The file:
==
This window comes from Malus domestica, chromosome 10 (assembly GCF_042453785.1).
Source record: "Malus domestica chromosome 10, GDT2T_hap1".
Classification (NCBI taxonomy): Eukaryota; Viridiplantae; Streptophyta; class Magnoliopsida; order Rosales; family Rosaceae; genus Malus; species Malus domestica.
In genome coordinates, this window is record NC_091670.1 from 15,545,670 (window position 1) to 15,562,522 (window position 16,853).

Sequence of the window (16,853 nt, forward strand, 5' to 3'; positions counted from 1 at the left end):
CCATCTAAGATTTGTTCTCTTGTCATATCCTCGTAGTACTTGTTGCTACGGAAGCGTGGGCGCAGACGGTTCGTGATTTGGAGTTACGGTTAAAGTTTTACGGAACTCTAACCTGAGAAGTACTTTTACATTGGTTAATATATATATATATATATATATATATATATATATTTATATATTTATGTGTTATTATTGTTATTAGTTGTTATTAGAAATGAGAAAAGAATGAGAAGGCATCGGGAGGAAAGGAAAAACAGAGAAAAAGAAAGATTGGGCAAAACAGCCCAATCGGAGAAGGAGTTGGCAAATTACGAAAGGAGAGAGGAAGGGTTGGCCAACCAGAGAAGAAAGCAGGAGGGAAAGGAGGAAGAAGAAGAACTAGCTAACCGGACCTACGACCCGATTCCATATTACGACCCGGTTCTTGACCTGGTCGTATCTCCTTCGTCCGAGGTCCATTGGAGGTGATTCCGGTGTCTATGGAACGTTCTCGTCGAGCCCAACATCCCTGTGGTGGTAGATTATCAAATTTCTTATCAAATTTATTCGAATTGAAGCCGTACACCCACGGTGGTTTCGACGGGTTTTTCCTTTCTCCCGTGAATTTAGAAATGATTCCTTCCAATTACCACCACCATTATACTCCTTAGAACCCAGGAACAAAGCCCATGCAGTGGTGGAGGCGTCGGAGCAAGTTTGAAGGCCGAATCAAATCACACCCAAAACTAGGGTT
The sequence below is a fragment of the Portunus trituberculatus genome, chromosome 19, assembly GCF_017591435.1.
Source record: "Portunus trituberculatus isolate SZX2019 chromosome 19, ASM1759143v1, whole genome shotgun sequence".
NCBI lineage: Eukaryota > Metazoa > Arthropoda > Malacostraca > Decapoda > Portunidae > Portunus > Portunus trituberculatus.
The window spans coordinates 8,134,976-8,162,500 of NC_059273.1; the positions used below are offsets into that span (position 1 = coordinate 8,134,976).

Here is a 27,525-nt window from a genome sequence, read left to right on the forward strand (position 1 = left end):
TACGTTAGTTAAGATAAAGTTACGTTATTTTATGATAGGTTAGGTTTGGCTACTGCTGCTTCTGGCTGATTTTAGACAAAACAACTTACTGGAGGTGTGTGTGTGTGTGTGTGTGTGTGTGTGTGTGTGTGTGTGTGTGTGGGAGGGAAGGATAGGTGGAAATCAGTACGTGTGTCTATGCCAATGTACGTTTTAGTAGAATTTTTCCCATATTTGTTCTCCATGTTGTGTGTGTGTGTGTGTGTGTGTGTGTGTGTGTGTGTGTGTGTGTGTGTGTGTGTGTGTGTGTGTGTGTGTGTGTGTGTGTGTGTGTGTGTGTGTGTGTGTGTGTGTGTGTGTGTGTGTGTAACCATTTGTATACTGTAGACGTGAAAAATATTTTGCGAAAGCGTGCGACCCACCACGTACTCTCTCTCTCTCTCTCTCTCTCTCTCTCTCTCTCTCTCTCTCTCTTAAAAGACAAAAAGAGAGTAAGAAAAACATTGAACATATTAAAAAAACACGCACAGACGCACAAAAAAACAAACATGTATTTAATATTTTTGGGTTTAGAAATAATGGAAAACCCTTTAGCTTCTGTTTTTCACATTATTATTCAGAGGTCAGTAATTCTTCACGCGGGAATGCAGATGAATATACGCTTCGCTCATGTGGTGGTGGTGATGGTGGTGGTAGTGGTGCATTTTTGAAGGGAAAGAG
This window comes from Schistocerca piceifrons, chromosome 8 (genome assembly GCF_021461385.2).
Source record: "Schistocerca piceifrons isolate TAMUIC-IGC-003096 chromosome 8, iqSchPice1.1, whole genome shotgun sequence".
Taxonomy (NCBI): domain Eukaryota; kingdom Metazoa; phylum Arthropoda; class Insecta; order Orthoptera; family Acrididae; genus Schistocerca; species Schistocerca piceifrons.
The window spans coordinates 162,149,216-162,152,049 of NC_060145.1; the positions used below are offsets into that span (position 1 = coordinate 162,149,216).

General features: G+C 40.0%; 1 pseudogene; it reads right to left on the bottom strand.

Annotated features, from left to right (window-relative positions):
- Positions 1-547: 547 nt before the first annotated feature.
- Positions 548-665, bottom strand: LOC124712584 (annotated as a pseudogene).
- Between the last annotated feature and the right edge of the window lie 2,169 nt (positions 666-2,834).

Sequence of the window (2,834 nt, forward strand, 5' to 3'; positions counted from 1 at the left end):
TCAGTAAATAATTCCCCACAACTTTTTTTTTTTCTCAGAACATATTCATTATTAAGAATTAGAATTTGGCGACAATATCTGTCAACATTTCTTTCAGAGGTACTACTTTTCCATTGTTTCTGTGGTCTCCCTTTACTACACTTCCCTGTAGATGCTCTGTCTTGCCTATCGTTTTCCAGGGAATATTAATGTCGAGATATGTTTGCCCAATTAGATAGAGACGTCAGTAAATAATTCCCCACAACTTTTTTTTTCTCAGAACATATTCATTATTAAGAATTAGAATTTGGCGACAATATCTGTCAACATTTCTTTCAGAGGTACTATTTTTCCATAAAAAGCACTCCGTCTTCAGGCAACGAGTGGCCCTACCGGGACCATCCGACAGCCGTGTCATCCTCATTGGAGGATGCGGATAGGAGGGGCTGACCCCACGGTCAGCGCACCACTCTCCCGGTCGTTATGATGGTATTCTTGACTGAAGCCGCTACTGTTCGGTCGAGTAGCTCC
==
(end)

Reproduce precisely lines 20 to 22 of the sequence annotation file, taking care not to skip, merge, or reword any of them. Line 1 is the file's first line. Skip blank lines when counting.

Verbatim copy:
- Positions 548-665, bottom strand: LOC124712584 (annotated as a pseudogene).
- Between the last annotated feature and the right edge of the window lie 2,169 nt (positions 666-2,834).

Sequence of the window (2,834 nt, forward strand, 5' to 3'; positions counted from 1 at the left end):